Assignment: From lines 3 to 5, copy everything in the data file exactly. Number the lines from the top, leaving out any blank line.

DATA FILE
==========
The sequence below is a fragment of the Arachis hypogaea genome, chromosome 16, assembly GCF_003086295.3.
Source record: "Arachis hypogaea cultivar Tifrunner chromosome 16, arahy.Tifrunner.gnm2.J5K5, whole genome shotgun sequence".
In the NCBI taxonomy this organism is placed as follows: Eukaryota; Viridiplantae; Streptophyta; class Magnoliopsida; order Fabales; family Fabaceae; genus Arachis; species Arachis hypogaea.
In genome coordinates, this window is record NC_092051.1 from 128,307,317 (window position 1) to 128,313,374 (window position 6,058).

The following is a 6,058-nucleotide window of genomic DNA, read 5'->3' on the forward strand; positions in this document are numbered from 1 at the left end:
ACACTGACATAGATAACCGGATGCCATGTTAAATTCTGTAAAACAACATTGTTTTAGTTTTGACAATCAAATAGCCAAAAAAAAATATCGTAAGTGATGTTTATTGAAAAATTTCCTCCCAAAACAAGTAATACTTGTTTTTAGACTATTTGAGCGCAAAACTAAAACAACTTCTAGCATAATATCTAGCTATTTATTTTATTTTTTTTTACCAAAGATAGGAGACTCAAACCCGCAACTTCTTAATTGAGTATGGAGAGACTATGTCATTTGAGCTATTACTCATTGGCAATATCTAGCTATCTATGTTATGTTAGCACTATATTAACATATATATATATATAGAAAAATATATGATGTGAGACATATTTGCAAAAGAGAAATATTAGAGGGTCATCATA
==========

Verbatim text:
In the NCBI taxonomy this organism is placed as follows: Eukaryota; Viridiplantae; Streptophyta; class Magnoliopsida; order Fabales; family Fabaceae; genus Arachis; species Arachis hypogaea.
In genome coordinates, this window is record NC_092051.1 from 128,307,317 (window position 1) to 128,313,374 (window position 6,058).

The following is a 6,058-nucleotide window of genomic DNA, read 5'->3' on the forward strand; positions in this document are numbered from 1 at the left end: